Nicola Barker is a major British novelist (“a genius” – The Guardian), audacious and mischievous, whose work is a subject for cultural conferences. Her current novel is H(A)PPY. Her next book, I Am Sovereign, is due out in the Summer of 2019. Barker converted to Roman Catholicism in recent years and here debates her experiences of Mother Mary with Editor Soma Ghosh. She also shares her some of her photographic work, created mainly during her visits to churches.
DG: Nicola, the first time we met, you laughingly described yourself as “very religious and totally ungovernable”. You’re the boldest of writers yet say you feel compelled to accept the intercession of Mother Mary on your behalf, in prayer or meditation. Can you explain this tension within yourself?
As a kid I wanted to be a go-go dancer and a nun. I never saw these two things as being mutually exclusive. Nothing has changed. I am rife with contradictions.
My devotion to Our Lady has grown over time. For years I practiced Transcendental Meditation. Then I felt a powerful need to chant on behalf of other people using beads. Eventually this wasn’t enough and I felt an overwhelming urge to take Communion. This meant converting to become a Catholic. I think it would be fair to say that there wasn’t a single cell in my body that didn’t rebel against the notion. I am liberal, a feminist, a puritan. But I submitted. I converted. And I started to adapt my religious practices. I began by saying the Rosary. This is how my great devotion to Mary developed. Our Lady is gentle wisdom. She is Sophia: all embracing, all forgiving. Luminous. Infinitely accepting. Infinitely tender.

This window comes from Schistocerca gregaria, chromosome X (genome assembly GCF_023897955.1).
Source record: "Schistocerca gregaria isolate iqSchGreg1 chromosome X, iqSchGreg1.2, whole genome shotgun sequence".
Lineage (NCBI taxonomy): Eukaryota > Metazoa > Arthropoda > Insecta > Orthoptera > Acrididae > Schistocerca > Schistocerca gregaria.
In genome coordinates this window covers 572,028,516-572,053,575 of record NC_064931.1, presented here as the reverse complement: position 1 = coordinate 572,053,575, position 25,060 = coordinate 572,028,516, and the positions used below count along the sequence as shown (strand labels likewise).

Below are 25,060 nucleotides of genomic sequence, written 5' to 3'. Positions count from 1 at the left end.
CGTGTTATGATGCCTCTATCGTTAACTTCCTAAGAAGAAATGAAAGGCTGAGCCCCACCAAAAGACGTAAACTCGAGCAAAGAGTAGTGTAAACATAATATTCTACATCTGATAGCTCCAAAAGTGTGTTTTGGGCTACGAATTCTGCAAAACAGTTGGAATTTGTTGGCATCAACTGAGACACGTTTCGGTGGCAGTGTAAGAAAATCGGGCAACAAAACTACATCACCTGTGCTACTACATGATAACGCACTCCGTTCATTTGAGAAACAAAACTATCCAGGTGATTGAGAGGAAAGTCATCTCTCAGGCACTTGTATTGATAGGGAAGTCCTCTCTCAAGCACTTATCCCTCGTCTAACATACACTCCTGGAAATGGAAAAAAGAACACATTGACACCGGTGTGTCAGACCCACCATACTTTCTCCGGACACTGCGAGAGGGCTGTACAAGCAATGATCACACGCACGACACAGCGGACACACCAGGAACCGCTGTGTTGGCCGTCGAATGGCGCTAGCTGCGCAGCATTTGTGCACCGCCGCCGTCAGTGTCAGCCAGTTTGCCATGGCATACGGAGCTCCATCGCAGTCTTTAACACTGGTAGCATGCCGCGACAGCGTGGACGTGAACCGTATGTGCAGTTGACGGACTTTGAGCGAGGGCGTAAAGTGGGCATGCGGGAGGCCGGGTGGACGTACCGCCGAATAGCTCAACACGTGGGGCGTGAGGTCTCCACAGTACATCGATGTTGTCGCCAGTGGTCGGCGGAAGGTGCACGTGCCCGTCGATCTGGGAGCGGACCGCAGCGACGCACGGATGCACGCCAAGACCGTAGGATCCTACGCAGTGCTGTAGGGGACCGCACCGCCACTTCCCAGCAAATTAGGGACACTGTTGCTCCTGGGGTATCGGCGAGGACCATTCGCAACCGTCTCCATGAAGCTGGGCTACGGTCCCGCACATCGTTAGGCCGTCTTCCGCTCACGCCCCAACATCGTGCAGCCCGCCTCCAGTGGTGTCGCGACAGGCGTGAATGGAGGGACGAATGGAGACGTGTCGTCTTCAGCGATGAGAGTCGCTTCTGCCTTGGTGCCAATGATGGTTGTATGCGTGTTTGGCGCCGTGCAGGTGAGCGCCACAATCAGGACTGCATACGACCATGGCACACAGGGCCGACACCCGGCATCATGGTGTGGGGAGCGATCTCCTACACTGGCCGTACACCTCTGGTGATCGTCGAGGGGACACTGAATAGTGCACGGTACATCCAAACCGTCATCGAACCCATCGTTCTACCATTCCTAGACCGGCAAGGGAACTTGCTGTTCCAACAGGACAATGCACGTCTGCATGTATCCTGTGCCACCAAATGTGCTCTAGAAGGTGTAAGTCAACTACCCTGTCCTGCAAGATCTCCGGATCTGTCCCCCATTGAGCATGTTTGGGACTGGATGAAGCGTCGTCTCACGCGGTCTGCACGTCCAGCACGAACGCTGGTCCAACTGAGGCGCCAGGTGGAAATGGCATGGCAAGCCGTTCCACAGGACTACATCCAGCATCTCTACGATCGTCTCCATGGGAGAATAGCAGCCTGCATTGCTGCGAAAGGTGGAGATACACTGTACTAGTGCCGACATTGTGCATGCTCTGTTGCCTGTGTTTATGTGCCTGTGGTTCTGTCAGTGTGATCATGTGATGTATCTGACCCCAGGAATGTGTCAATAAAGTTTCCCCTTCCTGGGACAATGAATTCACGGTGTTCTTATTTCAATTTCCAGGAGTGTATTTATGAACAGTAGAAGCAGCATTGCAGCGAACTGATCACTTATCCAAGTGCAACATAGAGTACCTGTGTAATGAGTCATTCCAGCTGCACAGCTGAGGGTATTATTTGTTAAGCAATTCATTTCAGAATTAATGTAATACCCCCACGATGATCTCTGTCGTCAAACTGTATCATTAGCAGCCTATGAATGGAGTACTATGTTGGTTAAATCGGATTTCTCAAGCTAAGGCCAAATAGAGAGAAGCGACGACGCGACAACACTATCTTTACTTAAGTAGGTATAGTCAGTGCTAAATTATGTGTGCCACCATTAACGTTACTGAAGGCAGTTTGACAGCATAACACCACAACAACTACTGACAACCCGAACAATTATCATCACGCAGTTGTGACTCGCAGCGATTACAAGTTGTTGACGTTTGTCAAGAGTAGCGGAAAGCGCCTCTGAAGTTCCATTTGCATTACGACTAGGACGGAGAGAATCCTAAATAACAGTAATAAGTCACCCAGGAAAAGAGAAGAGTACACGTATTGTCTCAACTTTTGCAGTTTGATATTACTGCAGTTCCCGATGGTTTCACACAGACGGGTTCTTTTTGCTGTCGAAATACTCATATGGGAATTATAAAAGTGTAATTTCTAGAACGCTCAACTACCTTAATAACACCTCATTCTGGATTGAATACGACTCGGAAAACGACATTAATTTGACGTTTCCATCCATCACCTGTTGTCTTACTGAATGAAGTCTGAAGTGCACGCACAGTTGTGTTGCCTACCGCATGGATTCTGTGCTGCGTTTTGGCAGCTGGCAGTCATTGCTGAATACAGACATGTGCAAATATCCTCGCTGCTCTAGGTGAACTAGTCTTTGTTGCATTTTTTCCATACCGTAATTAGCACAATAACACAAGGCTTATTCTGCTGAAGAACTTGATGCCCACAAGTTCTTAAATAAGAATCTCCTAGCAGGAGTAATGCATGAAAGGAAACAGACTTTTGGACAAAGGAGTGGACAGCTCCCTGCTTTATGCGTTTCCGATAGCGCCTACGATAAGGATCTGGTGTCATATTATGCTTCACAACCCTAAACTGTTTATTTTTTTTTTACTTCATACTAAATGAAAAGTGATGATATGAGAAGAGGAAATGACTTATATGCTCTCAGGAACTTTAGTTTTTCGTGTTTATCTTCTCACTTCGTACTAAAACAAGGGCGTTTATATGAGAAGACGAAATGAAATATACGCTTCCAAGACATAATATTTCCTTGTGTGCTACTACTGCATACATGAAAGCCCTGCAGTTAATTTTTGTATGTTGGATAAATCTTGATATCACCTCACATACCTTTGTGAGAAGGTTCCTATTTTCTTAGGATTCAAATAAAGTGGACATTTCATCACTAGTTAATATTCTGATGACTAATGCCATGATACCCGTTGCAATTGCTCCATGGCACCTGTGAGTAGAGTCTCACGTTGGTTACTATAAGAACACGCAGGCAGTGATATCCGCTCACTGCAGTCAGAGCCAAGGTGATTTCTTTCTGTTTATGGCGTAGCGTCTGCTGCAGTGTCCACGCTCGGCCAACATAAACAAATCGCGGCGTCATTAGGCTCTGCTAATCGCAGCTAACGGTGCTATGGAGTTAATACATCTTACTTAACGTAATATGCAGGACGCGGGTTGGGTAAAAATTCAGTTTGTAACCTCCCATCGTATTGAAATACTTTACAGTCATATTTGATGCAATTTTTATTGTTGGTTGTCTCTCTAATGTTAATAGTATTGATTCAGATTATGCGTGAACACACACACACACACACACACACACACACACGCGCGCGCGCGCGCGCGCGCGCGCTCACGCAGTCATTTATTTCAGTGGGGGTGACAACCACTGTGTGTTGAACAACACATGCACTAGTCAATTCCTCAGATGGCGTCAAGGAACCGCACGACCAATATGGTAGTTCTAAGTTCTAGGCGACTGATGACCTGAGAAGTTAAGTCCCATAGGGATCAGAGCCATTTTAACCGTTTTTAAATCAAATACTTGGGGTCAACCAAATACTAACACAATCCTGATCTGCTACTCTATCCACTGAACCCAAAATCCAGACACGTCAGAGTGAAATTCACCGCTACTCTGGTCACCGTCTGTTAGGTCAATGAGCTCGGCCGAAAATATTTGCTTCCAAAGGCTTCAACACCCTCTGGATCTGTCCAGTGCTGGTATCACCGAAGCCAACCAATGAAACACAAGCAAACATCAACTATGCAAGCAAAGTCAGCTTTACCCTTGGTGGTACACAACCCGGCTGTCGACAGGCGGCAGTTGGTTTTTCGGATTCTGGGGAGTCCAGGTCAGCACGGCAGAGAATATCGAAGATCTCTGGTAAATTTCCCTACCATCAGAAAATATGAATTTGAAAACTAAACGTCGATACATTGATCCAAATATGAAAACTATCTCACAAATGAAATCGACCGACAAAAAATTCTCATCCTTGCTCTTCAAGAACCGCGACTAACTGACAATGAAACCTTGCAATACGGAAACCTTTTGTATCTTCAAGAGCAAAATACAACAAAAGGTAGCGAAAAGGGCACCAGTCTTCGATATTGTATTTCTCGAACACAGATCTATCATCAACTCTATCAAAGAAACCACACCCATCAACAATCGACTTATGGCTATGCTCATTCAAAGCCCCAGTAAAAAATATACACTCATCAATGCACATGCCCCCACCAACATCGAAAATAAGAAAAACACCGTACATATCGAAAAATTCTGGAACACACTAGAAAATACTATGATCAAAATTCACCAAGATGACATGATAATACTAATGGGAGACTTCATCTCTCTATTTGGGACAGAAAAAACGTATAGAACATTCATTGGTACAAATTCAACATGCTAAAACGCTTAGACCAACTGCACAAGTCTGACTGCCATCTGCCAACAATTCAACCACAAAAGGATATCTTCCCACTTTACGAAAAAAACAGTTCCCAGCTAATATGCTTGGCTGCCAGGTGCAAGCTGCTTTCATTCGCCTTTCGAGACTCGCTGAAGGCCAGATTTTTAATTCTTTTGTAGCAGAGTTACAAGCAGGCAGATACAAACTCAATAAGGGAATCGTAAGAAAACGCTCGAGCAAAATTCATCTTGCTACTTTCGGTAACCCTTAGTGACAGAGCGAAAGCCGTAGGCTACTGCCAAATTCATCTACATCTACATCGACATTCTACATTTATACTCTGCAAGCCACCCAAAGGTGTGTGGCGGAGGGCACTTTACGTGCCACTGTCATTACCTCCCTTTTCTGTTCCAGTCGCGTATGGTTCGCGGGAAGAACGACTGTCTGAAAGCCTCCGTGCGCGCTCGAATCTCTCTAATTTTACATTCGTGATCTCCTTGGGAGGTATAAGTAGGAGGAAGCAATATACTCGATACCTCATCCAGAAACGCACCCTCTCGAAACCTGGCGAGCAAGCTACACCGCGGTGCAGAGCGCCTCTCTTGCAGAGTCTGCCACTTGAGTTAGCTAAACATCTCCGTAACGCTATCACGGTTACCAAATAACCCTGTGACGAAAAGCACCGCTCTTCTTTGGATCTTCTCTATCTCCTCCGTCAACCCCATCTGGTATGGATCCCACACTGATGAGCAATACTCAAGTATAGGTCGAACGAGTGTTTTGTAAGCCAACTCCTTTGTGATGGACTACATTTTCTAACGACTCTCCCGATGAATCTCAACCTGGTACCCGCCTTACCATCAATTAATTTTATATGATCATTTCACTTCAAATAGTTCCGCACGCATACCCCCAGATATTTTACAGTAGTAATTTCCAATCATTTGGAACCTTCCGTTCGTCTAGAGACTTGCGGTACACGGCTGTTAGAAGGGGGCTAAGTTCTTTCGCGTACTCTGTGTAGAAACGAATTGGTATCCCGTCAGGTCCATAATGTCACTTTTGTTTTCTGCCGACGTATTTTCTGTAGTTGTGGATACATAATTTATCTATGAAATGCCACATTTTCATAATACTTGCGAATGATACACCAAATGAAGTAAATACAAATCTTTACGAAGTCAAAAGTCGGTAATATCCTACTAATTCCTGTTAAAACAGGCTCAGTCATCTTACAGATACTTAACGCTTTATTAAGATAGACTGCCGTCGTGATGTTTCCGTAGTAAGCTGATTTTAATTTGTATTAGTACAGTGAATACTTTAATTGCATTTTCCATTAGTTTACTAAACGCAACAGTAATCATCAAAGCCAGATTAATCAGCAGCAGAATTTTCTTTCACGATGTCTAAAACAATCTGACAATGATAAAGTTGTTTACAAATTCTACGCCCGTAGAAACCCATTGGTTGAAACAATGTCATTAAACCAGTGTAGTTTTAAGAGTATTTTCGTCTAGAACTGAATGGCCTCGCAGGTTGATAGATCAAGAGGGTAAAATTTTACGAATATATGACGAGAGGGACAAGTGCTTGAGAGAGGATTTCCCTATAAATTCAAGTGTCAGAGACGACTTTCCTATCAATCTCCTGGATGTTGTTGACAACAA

I read something T.S Eliot said that struck a chord with me, recently. He said that the artist is a person who “is heterodox when everyone else is orthodox, and orthodox when everyone else is heterodox.”
My latest novel, H(A)PPY, has been commended for its apparent radicalism, but I suspect that this is actually a matter of form and that the ideology behind it is deeply conservative. I’m not sure, though, because I still don’t entirely understand what it is myself.
I do know that in life we learn the most by challenging ourselves and by confounding ourselves. By twisting ourselves into unfamiliar positions. By refusing to be just one thing. By not merely accepting our contradictions but by actively embracing them.
Showing mercy over judgement is often the key. Both with regard to ourselves and in relation to others. It’s sometimes difficult and challenging, but it’s generally the gateway to an Aladdin’s Cave of infinite riches.
DG: Compassion has a sanctified image in the Virgin Mary (and, for example, The Buddha) – but mercy costs us many tears. To forgive a God who begats a child upon us who is then crucified seems too much to ask of anyone. In H(A)PPY, you explore horrific violence against women. Feminine people on this planet are abused by the military, police and their own families – in The Congo, Sri Lanka and India, to name three places at random – and a submissive goddess doesn’t seem politically helpful. Our Lady, in her familiar stories, seems to have no voice. How are Her qualities useful, to us? Is Mary passive?
Oh no, Mary can be quite pushy sometimes. Remember The Wedding at Cana? When Jesus turns the water into wine this is only (somewhat irritably), on Mary’s persistent prompting.